Title

If I Value the Test Do I Feel More or Less Emotion? Exploration of Value and Emotions

Document Type

Poster

Journal/Book Title/Conference

International Conference on Motivation

Location

Copenhagen, Denmark

Publication Date

8-15-2018

Award Number

National Science Foundation (NSF) Division Of Undergraduate Education 1661100

Award Title

ECR CORE Collaborative: Getting Real about Engineering: An Exploration of the Emotional Lives and Motivations of Students in the Engineering Classroom

Funding Agency

National Science Foundation (NSF) Division Of Undergraduate Education

Abstract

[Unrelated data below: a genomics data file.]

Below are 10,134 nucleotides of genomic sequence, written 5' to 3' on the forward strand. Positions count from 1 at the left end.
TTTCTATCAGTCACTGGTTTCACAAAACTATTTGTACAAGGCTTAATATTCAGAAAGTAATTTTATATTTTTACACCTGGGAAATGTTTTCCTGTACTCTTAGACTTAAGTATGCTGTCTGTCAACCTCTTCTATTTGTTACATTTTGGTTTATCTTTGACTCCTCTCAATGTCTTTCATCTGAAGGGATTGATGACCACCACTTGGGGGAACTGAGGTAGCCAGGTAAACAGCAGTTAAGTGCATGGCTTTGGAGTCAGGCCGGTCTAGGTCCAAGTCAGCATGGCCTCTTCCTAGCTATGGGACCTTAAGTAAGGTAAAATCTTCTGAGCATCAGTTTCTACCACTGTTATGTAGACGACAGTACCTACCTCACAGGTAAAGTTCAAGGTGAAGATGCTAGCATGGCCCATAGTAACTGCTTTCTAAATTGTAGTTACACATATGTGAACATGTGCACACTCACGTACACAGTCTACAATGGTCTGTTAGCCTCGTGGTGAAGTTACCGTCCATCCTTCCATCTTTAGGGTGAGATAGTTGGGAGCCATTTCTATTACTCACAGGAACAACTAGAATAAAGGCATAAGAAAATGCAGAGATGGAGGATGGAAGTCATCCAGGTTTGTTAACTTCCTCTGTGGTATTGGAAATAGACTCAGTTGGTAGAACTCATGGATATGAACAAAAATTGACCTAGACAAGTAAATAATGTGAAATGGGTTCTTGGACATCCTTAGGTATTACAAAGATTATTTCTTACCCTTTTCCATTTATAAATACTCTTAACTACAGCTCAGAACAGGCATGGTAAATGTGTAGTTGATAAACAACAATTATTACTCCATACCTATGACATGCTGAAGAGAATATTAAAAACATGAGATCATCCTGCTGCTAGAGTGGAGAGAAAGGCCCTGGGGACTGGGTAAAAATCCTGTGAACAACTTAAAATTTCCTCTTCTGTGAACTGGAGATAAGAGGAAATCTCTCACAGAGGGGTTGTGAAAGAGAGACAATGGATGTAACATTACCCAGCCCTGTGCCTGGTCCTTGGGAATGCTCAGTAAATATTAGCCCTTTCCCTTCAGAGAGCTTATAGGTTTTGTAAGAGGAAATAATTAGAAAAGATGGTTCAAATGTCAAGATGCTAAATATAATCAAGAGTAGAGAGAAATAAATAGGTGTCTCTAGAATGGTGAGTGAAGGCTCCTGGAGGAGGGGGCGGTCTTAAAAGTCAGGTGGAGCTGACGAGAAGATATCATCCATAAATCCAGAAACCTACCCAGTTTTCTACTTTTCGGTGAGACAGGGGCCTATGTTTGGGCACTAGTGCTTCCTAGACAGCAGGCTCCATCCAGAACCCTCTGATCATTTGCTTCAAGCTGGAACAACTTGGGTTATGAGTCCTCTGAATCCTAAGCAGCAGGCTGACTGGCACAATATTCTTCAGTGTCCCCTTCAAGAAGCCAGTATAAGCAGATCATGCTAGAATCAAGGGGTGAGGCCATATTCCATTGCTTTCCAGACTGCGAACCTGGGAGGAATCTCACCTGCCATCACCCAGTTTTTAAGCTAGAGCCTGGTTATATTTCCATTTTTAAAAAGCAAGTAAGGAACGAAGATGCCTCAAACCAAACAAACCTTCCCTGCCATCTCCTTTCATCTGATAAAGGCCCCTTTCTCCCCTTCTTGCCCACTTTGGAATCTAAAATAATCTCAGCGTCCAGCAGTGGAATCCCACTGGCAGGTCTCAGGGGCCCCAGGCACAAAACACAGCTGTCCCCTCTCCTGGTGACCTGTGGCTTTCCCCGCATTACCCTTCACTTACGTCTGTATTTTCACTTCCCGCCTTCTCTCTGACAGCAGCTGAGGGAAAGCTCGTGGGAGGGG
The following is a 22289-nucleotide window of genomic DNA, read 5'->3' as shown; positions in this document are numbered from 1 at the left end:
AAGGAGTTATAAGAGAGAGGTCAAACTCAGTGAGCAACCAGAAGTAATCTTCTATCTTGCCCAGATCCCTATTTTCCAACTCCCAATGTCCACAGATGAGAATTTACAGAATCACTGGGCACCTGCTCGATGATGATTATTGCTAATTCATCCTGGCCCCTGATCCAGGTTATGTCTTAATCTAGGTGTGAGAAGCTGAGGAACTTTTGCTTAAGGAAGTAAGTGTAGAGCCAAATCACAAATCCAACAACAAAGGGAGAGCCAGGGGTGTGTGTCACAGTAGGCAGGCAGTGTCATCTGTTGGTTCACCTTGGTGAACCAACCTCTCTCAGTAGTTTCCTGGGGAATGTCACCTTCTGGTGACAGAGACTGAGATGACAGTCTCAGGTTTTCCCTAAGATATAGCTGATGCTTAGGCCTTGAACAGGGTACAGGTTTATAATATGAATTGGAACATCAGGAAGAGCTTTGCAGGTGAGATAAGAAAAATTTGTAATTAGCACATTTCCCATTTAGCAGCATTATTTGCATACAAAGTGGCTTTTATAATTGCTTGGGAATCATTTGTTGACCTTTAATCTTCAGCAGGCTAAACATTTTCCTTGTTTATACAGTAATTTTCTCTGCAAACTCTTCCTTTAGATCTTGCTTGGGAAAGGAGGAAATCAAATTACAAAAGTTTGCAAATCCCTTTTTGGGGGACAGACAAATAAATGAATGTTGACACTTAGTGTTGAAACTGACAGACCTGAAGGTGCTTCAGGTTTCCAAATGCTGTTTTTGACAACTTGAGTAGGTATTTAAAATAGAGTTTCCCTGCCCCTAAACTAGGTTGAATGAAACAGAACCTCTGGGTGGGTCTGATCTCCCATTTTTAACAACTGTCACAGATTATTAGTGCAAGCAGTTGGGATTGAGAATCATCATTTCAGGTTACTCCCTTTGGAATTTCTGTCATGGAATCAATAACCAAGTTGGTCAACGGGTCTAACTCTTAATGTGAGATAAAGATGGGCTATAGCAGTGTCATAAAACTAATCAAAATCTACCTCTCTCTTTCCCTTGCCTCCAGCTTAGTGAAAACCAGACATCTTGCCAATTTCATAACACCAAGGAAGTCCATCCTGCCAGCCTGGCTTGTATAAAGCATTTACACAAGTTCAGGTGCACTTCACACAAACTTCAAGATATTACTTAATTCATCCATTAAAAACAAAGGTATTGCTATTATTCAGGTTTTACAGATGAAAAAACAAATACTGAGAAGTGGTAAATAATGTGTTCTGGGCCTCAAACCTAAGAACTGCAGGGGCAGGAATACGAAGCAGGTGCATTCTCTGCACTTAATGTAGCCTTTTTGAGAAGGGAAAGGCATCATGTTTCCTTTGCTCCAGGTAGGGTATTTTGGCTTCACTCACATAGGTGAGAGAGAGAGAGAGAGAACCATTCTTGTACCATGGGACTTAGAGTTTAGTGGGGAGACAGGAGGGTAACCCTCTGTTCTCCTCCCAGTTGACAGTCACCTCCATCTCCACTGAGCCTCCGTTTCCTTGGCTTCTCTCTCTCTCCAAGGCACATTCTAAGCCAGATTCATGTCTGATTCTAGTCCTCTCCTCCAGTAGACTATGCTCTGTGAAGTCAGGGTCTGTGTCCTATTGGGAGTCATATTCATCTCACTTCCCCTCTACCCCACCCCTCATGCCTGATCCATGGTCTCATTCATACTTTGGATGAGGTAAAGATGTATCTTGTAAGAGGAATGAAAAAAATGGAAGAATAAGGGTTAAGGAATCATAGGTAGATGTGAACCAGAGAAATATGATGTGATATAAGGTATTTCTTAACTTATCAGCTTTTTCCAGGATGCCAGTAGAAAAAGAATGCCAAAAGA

Students’ academic achievement emotions (AAE), such as shame, pride, enjoyment, and anger figure prominently when taking exams, particularly in high stakes engineering courses, because they contribute to how we perceive, decide, respond, and problem-solve (Pekrun, Goetz, Frenzel, Barchfeld, & Perry, 2011). Control-value theory contends that these emotions are explained by the interaction between students’ assessments of their ability, academic self-efficacy (ASE), and their valuing of the content or activity (Pekrun, 2006). Self-efficacy is negatively related to negative emotions (e.g., shame, anger, etc.), positively related to positive activating emotions (e.g., pride, enjoyment, etc.) (Putwain, Sander, & Larkin, 2013). Perceptions of instrumentality (PI), is a form of value, and represent perceptions about whether a task or outcome is instrumental for a future goal (Husman& Hilpert, 2007). Research indicates that those who perceive a task or outcome as instrumental, exhibit emotional reactions when compared to those who do not value the task (Steele, 1997). Efficacy and PI independently impact emotional experiences, they may also exert a mutual influence. Self-efficacy’s influence on emotion may be moderated by perceptions of instrumentality. In addition, PI may mediate, or account for the relations between self-efficacy and emotions (Turner & Schallert, 2001). Although, value, is related to intense emotions (e.g., shame, pride, joy), we anticipate that, within the context of a highly valued future goal (e.g., passing an important exam), students’ who value the course for their futures may engage in strategies to refocus their academic emotions and allow them to fully engage in the exam. Turner (Turner & Schallert, 2001) and colleagues found that students’ PI is related to their ability to recover from shame response. It is possible, therefore, that in the case of this particular negative emotion, PI may reduce the intensity of a negative emotion, independent of their anticipated success. Much of the research on academic achievement emotions has been conducted through self-report or laboratory studies. Findings on students’ emotional responses to tasks in experimental contexts may not generalize to more realistic learning and performance situations, as they may lack relevance to students’ actual performance, which likely impacts students’ valuing of the task, which may alter the valence and intensity of students’ emotions.

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